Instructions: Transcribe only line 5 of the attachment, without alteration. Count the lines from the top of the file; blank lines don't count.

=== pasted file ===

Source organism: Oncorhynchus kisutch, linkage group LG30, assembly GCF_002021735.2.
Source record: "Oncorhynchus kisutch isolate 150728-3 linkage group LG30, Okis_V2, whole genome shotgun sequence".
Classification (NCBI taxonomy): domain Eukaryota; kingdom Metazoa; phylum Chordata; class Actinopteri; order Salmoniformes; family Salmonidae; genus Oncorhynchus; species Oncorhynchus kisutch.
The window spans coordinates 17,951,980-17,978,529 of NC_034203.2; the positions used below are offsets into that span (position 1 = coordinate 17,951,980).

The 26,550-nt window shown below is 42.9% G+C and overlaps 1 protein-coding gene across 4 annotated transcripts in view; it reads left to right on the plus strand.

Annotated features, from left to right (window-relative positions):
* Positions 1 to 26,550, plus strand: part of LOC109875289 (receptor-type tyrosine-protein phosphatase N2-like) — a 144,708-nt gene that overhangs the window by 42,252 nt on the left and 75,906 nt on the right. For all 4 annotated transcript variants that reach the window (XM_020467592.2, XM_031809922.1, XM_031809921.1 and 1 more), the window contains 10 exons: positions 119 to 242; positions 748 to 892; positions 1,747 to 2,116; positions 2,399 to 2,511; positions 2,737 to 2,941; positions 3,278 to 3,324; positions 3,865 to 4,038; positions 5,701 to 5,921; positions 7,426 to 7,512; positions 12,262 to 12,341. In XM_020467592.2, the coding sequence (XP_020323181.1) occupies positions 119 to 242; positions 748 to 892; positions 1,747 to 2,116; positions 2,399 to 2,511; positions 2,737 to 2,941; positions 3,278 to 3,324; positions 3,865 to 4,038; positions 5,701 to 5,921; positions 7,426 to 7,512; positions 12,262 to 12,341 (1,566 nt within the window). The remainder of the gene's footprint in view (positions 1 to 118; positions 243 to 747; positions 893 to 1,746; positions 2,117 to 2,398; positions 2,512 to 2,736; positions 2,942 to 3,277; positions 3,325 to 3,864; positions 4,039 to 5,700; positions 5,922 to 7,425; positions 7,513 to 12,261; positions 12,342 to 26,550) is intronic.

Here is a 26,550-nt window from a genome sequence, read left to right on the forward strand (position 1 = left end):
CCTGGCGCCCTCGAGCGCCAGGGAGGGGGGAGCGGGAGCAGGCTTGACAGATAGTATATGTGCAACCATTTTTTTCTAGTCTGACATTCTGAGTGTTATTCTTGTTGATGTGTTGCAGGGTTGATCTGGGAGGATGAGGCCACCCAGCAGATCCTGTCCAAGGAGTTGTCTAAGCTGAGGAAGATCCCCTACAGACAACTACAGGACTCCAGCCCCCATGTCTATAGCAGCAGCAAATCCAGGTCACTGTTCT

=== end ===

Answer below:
The 26,550-nt window shown below is 42.9% G+C and overlaps 1 protein-coding gene across 4 annotated transcripts in view; it reads left to right on the plus strand.